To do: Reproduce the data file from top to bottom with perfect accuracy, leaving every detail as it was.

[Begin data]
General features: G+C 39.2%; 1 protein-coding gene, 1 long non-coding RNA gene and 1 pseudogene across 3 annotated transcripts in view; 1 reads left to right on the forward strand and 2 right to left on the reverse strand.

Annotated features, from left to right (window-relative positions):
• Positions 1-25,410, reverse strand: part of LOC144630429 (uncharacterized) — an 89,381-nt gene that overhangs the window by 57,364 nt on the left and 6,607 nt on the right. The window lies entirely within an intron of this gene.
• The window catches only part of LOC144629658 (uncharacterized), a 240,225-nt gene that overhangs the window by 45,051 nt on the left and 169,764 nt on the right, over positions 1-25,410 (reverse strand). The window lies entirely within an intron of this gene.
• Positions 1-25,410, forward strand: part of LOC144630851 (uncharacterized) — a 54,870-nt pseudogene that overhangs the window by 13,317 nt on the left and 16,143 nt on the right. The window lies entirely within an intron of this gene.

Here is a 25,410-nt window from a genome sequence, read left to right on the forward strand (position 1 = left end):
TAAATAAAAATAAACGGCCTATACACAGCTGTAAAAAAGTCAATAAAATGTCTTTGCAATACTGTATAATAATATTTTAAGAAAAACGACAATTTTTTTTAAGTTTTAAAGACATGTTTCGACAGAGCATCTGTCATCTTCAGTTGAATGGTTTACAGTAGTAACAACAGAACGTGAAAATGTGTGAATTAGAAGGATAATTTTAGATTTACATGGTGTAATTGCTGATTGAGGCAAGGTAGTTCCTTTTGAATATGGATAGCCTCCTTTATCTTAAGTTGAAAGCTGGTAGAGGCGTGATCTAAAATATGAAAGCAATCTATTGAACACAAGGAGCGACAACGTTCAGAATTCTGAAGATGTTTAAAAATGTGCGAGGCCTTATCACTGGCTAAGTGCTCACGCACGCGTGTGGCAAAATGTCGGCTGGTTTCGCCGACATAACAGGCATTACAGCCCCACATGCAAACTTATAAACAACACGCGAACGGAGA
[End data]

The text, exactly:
General features: G+C 39.2%; 1 protein-coding gene, 1 long non-coding RNA gene and 1 pseudogene across 3 annotated transcripts in view; 1 reads left to right on the forward strand and 2 right to left on the reverse strand.

Annotated features, from left to right (window-relative positions):
• Positions 1-25,410, reverse strand: part of LOC144630429 (uncharacterized) — an 89,381-nt gene that overhangs the window by 57,364 nt on the left and 6,607 nt on the right. The window lies entirely within an intron of this gene.
• The window catches only part of LOC144629658 (uncharacterized), a 240,225-nt gene that overhangs the window by 45,051 nt on the left and 169,764 nt on the right, over positions 1-25,410 (reverse strand). The window lies entirely within an intron of this gene.
• Positions 1-25,410, forward strand: part of LOC144630851 (uncharacterized) — a 54,870-nt pseudogene that overhangs the window by 13,317 nt on the left and 16,143 nt on the right. The window lies entirely within an intron of this gene.

Here is a 25,410-nt window from a genome sequence, read left to right on the forward strand (position 1 = left end):
TAAATAAAAATAAACGGCCTATACACAGCTGTAAAAAAGTCAATAAAATGTCTTTGCAATACTGTATAATAATATTTTAAGAAAAACGACAATTTTTTTTAAGTTTTAAAGACATGTTTCGACAGAGCATCTGTCATCTTCAGTTGAATGGTTTACAGTAGTAACAACAGAACGTGAAAATGTGTGAATTAGAAGGATAATTTTAGATTTACATGGTGTAATTGCTGATTGAGGCAAGGTAGTTCCTTTTGAATATGGATAGCCTCCTTTATCTTAAGTTGAAAGCTGGTAGAGGCGTGATCTAAAATATGAAAGCAATCTATTGAACACAAGGAGCGACAACGTTCAGAATTCTGAAGATGTTTAAAAATGTGCGAGGCCTTATCACTGGCTAAGTGCTCACGCACGCGTGTGGCAAAATGTCGGCTGGTTTCGCCGACATAACAGGCATTACAGCCCCACATGCAAACTTATAAACAACACGCGAACGGAGA